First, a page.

University doesn’t pay off for most graduates

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graduation_hat_tassel_flip_anim_500_wht_14455unless they studied medicine, dentistry, technology or went to Oxbridge or the Russell Group universities.

Graduates have been sold the high pay myth but starting salaries show the reality.

  • If you studied design, psychology (one of the most popular courses), media studies or English then starting salaries range from £16 – 17,000.
  • Maths, economics, engineering & technology, and computer science graduates can expect£22 – 25,000.
  • Medicine and dentistry  graduates can expect to start at £28,000.
  • Graduates for post-92 former polytechnics typically start on £18,000 compared with £25,000 for Oxbridge graduates.

Going to university puts you in debt of up to £53,000 which costs you more over your working life than you than it benefits you.

The government claims that the graduate premium is worth an average of £400,000 over a 45-year career. An independent think tank thinks it’s nearer £100,000.

That’s £2,200 more than people who didn’t go to university and is wiped out by tax and NI contributions.

The co-founder of Intergenerational Foundation which published the report  (The Graduate Premium: Mann, Myth or Plain mis-selling?) accused the government of gross mis-selling.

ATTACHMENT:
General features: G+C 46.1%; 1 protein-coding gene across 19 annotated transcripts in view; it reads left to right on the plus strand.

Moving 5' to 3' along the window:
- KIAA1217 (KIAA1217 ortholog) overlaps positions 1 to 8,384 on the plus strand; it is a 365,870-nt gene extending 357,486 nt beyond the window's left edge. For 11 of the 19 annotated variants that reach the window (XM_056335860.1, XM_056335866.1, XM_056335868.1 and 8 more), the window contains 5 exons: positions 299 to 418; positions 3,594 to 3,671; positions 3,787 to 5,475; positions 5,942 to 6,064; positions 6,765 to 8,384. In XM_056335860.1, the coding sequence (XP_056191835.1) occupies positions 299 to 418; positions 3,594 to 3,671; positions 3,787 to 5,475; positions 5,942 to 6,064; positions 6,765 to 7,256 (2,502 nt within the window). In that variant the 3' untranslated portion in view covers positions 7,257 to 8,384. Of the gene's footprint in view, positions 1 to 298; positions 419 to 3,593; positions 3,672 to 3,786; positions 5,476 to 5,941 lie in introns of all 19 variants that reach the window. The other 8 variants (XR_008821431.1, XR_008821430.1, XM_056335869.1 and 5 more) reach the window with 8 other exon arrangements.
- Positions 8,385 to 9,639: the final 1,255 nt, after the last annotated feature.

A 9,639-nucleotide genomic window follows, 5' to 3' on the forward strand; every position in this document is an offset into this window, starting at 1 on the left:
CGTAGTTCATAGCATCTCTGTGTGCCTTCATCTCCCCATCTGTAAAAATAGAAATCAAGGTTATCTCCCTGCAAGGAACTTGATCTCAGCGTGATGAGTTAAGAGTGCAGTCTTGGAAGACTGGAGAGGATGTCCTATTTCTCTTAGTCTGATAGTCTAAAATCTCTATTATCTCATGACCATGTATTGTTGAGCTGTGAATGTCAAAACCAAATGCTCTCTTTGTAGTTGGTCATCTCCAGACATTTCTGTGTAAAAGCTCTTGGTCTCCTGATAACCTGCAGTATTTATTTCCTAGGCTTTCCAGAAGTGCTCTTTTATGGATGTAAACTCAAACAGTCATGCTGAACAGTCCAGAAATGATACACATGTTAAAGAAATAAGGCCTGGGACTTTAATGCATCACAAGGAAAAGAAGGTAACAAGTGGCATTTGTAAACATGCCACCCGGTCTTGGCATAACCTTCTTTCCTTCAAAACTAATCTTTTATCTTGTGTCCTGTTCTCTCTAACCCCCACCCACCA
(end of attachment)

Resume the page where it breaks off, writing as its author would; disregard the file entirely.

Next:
Angus Hanton said “The premium is simply not enough to cover the interest accruing on the average loan. The current system is fuelling a self-perpetuating debt machine which short-changes young people

The government refutes the findings of the report claiming male graduates can boost their earnings by £170,000 and female graduates by £250,000 based on independent reports. (So not the £400k then?)

But isn’t this a problem of supply and demand? We have too many graduates for the jobs available. And many of those have Mickey Mouse degrees offered to tempt the less academically inclined students.

University expansion has created  the need for more students to fill places and grade inflation has been used to attract them, especially foreign ones. More students than ever are obtaining 1st or upper second degrees.

The report’s author Stephen Kemp said “The UK already has more overqualified workers than any OECD country other than Japan but higher degree qualifications have not led to increased graduate pay

He said employers are now demanding a degree for many lower-skilled jobs without needing to pay any graduate premium at all. Maybe that’s because employers can no longer put a value on a degree classifications.

At one time going to university was about more than getting a degree to get a job. Students learned about sharing opinions, hearing alternative points of view, even travelling abroad in the vacations.

Now with all the emphasis on safe spaces and avoiding micro-aggressions they don’t even get that for their money.

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